Shortly after picking up my first two hives in 2010 I was notified of some bees living in a whiskey barrel located in brush pile that was days from being burnt. I had no clue what I was doing, but with the help of my wife and father, I hived the bees that have driven me to the point of starting this blog. Affectionately known in my household as the “Gerald Hive”. There was something very different about this colony.
I wondered why this hive seemed to be more robust than the colonies that had come from packages. I had read extensively from books and bee journals prior to getting started. My question was how could this colony be surviving and thriving with no one getting into the hive to check brood patterns, do mite treatments, and provide supplemental feeding? Everything I had read up to that point told me this could not be. I began to question everything.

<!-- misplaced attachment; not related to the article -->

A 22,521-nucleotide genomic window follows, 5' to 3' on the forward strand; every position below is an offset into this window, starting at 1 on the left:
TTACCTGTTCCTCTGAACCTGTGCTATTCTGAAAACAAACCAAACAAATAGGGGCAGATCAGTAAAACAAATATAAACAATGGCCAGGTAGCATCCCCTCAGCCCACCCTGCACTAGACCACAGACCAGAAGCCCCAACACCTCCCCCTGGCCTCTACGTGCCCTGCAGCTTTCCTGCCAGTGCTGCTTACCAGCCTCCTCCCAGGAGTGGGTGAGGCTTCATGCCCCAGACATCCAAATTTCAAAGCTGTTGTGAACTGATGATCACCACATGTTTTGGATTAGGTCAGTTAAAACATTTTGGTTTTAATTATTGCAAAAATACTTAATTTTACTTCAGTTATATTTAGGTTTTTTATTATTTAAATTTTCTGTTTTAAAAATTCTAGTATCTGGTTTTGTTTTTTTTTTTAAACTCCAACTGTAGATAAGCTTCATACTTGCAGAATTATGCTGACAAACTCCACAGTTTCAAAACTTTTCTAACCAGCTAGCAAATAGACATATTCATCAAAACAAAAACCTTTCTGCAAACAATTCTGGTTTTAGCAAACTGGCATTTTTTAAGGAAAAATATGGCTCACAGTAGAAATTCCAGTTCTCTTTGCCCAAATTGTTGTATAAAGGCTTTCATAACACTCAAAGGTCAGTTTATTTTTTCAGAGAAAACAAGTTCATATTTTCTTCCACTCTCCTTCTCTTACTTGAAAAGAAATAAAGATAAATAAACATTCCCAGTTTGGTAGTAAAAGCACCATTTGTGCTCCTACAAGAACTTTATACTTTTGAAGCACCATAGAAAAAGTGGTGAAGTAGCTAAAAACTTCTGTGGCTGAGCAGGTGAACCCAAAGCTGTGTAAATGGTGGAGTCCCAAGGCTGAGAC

Once I moved the hive to its stand I only opened it once in June to place 3 shallow supers on top. I then opened it on 8/22 to take the FULL supers off. I did not arrange combs for them to go through the winter, treat them, or feed them. Fast forward to the spring of 2011 and the Gerald Hive was still humming along. It came through the winter covering six frames. How could this be?
I decided to begin an experiment. Allowing the bees living in my boxes to find their own way. Keeping my interference to a minimum. Interference to me includes feeding, swarm suppression, arranging frames for winter, frequent moving of hives, and opening the hive for no good reason other than my own morbid curiosity. I will allow inferior colonies to expire, and let superior ones propagate. Whatever will bee will bee.